• Yes, I tested, I found that the cause for larger size was not just in convert fonts to outline shapes/vectors/curves. For example, I had a PDF with one watermask image embedded and referenced/indirectly used on each page. After ghostscript, I found the output PDF contained duplicated images on each page using itext-rups-7.1.11.jar. ``` Pages: ... Page 3 124 0 R => Image Stream Page 4 171 0 R => Image Stream ... XRef: ... 124 => Image Stream 171 => Image Stream ... ```
    – samm
    Jun 14, 2020 at 8:55
  • The comment above doesn't seem to be anything to do with the original question or answer. samm, if you have a problem, please start a new question. For other readers, Ghostscript's pdfwrite device (by default) will hash all images, and only use one if they are identical. Of course samm has not provided an input file, a command line, an output file or even informaiton on which OS or version of Ghostscript, which makes it impossible to investigate or comment.
    – KenS
    Jun 14, 2020 at 10:58
  • Well, it seems to have little to do with converting texts to curves without fonts embedded. I just wanted to add a note about larger size of the output PDF file if someone is concerned with the size. I used gs v9.52 on windows 10 by ` gs -o book.vectored.pdf -dNoOutputFonts -sDEVICE=pdfwrite book.optimized.pdf` and the pdf had 300+ of pages. I used the same optimization algorithm to book.vectored.pdf as was used to book.optimized.pdf, I could reduce the size by 10 MB.
    – samm
    Jun 15, 2020 at 11:48

III. Ghostscript versions 9.54.0 (Windows 10)

I found a method that preserves all fonts flawlessly as vectors without any visual errors and with just two printing steps, after Ghostscript is first installed and configured correctly.

(Note! You must Add the Ghostscript bin-/ and lib-folder to your windows PATH in order to get Ghostscript to do anything) Instructions here

  1. Print your PDF-file that contains vector based fonts or other vector elements with Acrobat Reader and using Microsoft PS Class Driver to a YourFile.prn file. (To install this driver -- Control Panel - Devices - Printers & Scanners - Add a Printer or scanner -- and let first Windows to look for a while for a connected printer, and when it stops select an option -- The printer that I want is not listed - Add a local printer or network printer with manual settings - Next - Use an existing port: > File:(Print to File) - Next - Microsoft: Microsoft PS Class Driver - Next)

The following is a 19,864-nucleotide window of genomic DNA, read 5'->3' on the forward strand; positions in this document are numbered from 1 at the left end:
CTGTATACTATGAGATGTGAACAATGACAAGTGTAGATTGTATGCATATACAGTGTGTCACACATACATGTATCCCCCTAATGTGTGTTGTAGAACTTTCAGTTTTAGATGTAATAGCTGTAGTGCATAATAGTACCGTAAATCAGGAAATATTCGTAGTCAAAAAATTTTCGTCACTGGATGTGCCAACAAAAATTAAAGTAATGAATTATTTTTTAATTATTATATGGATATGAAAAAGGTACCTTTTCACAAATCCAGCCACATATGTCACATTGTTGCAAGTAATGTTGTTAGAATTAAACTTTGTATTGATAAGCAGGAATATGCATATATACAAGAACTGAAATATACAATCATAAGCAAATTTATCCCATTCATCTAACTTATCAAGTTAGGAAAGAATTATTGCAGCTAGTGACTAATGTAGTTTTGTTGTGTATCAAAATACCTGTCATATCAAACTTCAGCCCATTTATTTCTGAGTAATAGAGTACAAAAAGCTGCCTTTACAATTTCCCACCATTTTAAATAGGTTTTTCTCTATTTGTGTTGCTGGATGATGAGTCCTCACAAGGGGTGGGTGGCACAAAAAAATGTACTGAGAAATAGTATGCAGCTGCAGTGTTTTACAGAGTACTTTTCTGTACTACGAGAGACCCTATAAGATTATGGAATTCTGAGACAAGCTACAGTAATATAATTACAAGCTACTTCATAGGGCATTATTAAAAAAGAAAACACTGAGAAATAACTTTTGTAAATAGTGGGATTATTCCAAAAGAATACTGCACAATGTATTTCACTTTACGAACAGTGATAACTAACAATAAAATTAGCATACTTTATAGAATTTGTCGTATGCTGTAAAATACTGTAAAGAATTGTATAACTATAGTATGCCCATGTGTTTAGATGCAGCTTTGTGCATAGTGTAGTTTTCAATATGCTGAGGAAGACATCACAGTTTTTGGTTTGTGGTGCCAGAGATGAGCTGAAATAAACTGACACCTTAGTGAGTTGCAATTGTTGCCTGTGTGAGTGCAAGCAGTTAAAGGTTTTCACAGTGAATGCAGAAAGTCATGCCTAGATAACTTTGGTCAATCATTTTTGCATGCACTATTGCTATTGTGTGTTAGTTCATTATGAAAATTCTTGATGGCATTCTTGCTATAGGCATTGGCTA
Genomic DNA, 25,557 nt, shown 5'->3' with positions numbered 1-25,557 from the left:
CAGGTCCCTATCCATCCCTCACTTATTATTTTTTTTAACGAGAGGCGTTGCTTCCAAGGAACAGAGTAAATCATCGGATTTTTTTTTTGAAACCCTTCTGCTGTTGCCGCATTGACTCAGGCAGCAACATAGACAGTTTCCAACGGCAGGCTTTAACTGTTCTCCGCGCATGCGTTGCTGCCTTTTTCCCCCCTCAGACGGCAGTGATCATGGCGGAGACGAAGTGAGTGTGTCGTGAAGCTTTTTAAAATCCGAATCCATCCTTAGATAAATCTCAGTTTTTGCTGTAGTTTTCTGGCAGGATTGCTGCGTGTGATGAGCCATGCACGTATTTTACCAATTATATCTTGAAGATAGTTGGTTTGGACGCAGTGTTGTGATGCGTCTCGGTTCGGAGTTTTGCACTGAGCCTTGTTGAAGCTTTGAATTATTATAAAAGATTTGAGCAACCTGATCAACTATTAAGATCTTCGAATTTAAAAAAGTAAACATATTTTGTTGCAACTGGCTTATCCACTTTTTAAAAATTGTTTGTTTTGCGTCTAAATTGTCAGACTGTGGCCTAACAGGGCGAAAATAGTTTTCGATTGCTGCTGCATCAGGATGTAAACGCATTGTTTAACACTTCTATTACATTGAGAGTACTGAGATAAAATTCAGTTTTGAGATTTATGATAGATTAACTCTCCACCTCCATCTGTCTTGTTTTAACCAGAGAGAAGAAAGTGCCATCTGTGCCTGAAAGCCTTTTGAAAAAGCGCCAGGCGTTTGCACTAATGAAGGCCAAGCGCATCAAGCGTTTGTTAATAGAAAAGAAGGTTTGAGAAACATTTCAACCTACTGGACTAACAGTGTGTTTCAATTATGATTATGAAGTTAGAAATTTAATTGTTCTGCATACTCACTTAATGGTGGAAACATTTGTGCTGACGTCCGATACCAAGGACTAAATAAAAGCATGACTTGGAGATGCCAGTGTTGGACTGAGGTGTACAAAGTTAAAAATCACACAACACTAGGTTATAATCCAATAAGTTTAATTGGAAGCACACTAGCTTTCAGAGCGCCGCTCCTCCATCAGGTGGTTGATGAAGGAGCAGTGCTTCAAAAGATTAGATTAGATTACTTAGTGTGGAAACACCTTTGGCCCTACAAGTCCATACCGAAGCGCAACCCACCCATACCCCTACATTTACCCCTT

2. Open Command prompt, navigate to the folder where YourFile.prn file is located and type: "C:\Program Files\gs\gs9.54.0\bin\gswin64c.exe" -dNOPAUSE -dNOCACHE -dBATCH -sDEVICE=eps2write -sOutputFile=YourFile.eps YourFile.prn

If you have a constant need to do this you can also create prn2eps.bat file containing the following:

"C:\Program Files\gs\gs9.54.0\bin\gswin64c.exe" -dNOPAUSE -dNOCACHE -dBATCH -sDEVICE=eps2write -sOutputFile=%1.eps %1.prn

To use that bat file you just need to type: prn2eps YourFile. (Note! you must have the bat file and Yourfile.prn in the same directory)

For some reason newest Ghostscript ps2epsi function didn't work in Windows 10, and Adobe made PDF:s had e.g. minor but consistent errors in some font characters when I imported them in non-Adobe design software as PDF:s. I have found out during the years that EPS-file format is one of the most reliable formats when vectors must be preserved from one software to another. Many times printing PDF again to PDF using just another printer driver may be enough or single file format change using Ghostscript, but not always.

  • 1
    Solution "II" form the accepted answer does work in Ghostscript 9.54 just as before (I use it regularly). The other answers did not rely on GSView. I am not sure what issue your answer is trying to address.
    – Szabolcs
    Jun 22, 2021 at 21:17
  • I did try that solution, but for some reason some specific fonts still had some errors (some disformed characters, as if some vertices or control vectors were missing) in them, which were fixed only when printing first PS with Windows 10 own driver, and then converting that to EPS. I have used Ghostscript for decades to fix all kind odd visual errors in vector file conversions, it's a great tool! Gsview just made it super easy to use, since it had a graphical UI, and that's no longer available.
    – Supernuija
    Jun 23, 2021 at 13:08
  • 1
    It will be helpful to readers if you explain (within the answer itself) what problem your solution is meant to address.
    – Szabolcs
    Jun 23, 2021 at 13:12